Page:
questions about stress coloration


New Member
i have heard two different explination about stress cocloration for a panther. one was that the sleeping color is stress free and the less stress for the chameleon the color his at rest color will be to his sleeping color.well i have an ambilobe and his sleeping colors are just as bright as his fired up colors. his regular colors are a green with w greenish blue strip. when hhe is fired up his bars turn sky blue with the yellow on his body. my question is when he not basking in his cage he is a "darker" (not extremly dark)dull color. does this mean stress?? or is it normal??
this is normal, my male ambilobe shows the same coloration. this is called mutted coloration(when he shows that darker coloration), this is a chameleons relaxation coloration. when your cham gets his ultra bright coloration it can mean he's excited or mad.
Without getting too technical or with the use of scientific languages here, colorations depend solely on a variant of circumstances, moods, temperature, and even health. There are two basically related factors that change colorations, 1) Internal factors and 2) External factors. Most of these we already know, such as getting dark when trying to absorb the heat or the sunlight for warmth. In contrast, showing light colors to reflect the heat and sun from their bodies in order to cool down. These are examples of external factors.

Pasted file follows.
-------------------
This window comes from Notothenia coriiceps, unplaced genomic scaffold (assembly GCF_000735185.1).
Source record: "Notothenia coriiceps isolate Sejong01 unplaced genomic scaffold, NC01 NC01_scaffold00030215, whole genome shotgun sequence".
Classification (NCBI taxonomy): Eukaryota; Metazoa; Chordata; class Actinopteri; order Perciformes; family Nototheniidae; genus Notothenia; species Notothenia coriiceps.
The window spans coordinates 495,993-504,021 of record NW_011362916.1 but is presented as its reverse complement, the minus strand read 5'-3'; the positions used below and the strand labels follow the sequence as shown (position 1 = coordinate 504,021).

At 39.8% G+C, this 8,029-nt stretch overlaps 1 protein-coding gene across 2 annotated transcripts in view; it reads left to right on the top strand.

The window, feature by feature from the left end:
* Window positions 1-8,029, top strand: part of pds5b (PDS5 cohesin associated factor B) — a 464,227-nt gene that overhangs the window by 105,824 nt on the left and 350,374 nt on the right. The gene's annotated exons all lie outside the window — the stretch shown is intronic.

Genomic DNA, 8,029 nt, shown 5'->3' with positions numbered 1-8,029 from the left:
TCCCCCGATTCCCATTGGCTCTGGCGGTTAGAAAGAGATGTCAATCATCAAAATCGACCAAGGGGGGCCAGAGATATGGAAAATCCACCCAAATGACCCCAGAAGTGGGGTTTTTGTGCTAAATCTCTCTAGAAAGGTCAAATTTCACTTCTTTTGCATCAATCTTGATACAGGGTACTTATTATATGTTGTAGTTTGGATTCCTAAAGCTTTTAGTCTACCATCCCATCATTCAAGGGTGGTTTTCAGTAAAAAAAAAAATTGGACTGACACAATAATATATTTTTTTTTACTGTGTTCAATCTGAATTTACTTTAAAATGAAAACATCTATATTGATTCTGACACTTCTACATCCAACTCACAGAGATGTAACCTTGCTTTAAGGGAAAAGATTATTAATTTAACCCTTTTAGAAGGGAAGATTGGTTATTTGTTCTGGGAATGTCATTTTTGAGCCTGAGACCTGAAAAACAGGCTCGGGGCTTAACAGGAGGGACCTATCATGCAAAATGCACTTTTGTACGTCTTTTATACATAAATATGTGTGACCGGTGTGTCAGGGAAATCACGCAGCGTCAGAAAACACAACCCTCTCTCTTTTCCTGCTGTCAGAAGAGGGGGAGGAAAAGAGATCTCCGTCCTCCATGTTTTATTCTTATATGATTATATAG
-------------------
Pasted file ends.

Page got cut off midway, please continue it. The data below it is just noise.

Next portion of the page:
We also know that coloration variations change depending upon danger, mating colorations, and even mood, among others. Calm chameleons show "relaxed" colorations which may be duller in color. Their "fired" colors are exhibited when they feel under stress, the need to protect themselves, and/or territory, or even when trying to impress a female for mating. Females will change their colorations depending upon their hormonal status (gravid vs. receptive to mating). These are examples of internal factors.

Health is another factor that can effect coloration of chameleons. A sick or unhealthy chameleon will tend to show pale colorations and not be as vibrant as their energy level to produce these colorations may be too low. A very healthy chameleon in contrast can change to very vibrant colorations very quickly.

The question you are asking about sleeping colorations have to do directly with the time of day. At night, chameleons will show pale colorations as they are not using their energy, which will show their pale coloration variations they have in their bodily genetics. Then throughout the day, when awake, they change their colorations due to the external and internal factors that cause their energy to display colorations as circumstances demand from them (stress, temperature, hormones, calmness, mood, etc.).

Rather fascinating stuff isn't it? :)
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